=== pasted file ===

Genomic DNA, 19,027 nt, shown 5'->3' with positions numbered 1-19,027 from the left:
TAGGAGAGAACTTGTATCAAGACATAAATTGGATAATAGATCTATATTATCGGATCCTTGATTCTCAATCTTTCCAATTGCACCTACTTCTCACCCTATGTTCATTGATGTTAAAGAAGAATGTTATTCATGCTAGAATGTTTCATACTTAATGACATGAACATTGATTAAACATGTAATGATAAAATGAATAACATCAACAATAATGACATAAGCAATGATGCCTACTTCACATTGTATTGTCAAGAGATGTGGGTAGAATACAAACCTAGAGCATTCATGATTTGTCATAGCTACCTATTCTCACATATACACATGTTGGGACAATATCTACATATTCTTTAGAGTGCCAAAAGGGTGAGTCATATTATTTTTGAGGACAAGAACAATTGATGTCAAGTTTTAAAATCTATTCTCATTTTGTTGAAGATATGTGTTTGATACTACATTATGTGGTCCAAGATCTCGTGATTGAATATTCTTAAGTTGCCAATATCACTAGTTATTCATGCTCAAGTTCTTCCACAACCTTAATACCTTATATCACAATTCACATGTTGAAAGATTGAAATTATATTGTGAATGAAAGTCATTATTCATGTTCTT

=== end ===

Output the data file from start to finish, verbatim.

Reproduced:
Genomic DNA, 19,027 nt, shown 5'->3' with positions numbered 1-19,027 from the left:
TAGGAGAGAACTTGTATCAAGACATAAATTGGATAATAGATCTATATTATCGGATCCTTGATTCTCAATCTTTCCAATTGCACCTACTTCTCACCCTATGTTCATTGATGTTAAAGAAGAATGTTATTCATGCTAGAATGTTTCATACTTAATGACATGAACATTGATTAAACATGTAATGATAAAATGAATAACATCAACAATAATGACATAAGCAATGATGCCTACTTCACATTGTATTGTCAAGAGATGTGGGTAGAATACAAACCTAGAGCATTCATGATTTGTCATAGCTACCTATTCTCACATATACACATGTTGGGACAATATCTACATATTCTTTAGAGTGCCAAAAGGGTGAGTCATATTATTTTTGAGGACAAGAACAATTGATGTCAAGTTTTAAAATCTATTCTCATTTTGTTGAAGATATGTGTTTGATACTACATTATGTGGTCCAAGATCTCGTGATTGAATATTCTTAAGTTGCCAATATCACTAGTTATTCATGCTCAAGTTCTTCCACAACCTTAATACCTTATATCACAATTCACATGTTGAAAGATTGAAATTATATTGTGAATGAAAGTCATTATTCATGTTCTT